The foray into robo-advisors, AI, ML, advanced analytics, and robotic process automation (RPA) promises to enhance various interactions – everything from customer support and money management to loan processing, marketing strategies, and fraud detection.
Simultaneously, global regulations are putting financial institutions in a tighter spot. Stringent rules around privacy, disclosure, fraud prevention, anti-money laundering (AML), and more require a delicate balance.
Most institutions, however, continue to struggle with digital transformation. Outdated software, silos, and a lack of technology talent are just a few reasons. According to McKinsey, only 30 percent of banks that have undergone digital transformation have met their objectives. Most underestimate the complexity of executing a digital transformation. And to understand the imperative of these initiatives, look no further than the amount of fines levied against the industry for various infractions. Global financial institutions were fined a total of $10 billion in the 15 months between September 2018 and December 2019 for compliance violations, according to SalesForce.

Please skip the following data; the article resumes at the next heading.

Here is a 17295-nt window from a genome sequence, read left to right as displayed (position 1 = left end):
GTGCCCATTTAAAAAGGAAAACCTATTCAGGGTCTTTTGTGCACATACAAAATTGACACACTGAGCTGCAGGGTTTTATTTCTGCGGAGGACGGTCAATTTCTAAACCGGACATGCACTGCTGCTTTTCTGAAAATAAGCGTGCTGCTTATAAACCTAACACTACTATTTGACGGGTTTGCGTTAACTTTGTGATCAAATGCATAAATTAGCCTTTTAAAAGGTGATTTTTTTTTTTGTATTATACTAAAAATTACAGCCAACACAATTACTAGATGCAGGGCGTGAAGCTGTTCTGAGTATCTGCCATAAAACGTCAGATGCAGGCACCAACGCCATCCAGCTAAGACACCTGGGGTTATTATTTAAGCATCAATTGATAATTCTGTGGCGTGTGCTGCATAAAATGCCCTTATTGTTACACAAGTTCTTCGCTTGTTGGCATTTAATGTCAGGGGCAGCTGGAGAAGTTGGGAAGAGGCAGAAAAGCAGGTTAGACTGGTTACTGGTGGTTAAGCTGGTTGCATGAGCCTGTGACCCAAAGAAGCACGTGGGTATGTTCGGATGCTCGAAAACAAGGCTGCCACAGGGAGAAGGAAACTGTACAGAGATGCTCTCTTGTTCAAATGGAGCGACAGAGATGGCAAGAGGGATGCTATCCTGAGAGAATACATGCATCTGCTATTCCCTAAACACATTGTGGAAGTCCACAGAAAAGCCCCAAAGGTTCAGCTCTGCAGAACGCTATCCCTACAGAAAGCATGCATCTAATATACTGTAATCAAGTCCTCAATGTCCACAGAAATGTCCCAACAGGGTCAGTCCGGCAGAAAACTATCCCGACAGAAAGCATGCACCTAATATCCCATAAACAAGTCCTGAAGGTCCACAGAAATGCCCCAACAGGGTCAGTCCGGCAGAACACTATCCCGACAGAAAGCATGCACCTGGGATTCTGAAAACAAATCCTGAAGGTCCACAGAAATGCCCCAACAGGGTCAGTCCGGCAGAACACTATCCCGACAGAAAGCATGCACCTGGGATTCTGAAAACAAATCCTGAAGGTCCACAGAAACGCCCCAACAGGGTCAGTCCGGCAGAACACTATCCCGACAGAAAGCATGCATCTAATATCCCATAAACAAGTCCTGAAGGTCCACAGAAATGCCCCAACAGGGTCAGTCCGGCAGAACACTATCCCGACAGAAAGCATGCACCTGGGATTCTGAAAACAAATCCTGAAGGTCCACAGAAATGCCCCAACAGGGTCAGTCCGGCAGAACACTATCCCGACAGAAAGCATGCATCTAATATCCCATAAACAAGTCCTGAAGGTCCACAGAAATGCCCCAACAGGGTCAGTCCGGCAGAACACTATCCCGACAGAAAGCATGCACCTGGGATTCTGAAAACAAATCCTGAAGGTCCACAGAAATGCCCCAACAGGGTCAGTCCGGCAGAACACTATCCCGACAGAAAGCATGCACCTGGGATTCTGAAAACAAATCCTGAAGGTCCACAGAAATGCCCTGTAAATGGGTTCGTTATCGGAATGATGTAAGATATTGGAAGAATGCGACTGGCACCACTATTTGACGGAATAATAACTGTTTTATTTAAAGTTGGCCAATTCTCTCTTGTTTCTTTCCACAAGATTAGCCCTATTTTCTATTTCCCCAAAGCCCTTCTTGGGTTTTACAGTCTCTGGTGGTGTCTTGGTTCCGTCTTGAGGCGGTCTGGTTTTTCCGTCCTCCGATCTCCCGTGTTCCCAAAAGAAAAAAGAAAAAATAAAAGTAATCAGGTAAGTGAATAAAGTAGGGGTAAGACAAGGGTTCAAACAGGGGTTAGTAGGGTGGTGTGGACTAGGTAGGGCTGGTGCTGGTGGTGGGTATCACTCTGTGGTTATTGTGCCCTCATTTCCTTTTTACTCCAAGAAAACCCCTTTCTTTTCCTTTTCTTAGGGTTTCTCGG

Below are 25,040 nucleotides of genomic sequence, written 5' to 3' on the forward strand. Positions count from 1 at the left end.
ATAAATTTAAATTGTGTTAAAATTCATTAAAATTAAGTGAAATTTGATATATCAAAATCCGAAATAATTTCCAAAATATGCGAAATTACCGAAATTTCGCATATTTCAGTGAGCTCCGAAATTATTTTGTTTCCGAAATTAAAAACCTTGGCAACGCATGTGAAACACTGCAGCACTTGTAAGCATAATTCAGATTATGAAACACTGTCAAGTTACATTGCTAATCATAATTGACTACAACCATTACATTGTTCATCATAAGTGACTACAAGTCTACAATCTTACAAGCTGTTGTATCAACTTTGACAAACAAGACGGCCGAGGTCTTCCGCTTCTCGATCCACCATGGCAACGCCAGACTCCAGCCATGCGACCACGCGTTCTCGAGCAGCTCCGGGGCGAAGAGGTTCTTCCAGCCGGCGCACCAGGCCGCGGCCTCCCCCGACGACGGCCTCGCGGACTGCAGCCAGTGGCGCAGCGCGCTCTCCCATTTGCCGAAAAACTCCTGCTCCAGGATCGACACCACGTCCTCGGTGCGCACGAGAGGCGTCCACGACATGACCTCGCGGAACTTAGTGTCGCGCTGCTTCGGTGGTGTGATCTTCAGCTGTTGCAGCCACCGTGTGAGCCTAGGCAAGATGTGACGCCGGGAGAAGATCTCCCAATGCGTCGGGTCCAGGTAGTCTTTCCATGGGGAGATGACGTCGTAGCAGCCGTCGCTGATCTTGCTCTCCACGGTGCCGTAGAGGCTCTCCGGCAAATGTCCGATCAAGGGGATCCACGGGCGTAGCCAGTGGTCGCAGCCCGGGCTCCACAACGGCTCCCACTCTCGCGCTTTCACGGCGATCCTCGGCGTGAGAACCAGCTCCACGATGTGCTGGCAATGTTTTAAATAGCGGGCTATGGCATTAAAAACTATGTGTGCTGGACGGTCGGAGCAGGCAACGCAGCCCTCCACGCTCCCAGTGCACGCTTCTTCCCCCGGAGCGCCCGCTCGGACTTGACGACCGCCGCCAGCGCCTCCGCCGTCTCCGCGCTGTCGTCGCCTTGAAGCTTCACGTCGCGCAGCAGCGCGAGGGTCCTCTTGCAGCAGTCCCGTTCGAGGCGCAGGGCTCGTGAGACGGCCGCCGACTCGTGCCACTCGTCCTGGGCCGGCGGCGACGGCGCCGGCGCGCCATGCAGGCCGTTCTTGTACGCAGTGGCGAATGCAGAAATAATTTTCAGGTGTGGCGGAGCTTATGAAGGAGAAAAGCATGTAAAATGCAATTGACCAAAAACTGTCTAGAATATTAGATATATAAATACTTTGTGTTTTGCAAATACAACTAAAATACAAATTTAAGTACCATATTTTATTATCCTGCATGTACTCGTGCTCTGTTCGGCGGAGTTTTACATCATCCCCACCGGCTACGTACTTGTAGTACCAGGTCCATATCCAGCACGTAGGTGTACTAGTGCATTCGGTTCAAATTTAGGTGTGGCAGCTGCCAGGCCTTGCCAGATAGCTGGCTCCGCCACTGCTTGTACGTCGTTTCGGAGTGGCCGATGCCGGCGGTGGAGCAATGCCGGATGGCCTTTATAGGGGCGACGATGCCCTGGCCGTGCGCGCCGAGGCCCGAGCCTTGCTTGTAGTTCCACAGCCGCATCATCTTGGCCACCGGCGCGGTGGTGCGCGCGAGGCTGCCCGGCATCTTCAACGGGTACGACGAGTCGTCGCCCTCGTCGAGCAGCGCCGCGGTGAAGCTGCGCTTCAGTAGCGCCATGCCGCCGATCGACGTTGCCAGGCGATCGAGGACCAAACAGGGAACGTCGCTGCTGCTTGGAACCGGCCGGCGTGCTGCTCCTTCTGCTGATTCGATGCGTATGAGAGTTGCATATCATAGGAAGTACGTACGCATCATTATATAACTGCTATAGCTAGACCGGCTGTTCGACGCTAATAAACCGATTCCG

The Legacy System Quagmire
Outdated and rigid institutional systems are commonplace across the financial industry. These legacy systems, conceived in the pre-internet “physical branch banking” era, are the Achilles’ heel of financial institutions.
For example, a bank IT application’s average age is 14 years. Applications at digital banks, by comparison, are three years old, according to McKinsey.
While the software has undergone incremental updates, core challenges persist:
- A vast portfolio of legacy applications limits the shift to modern deployment models.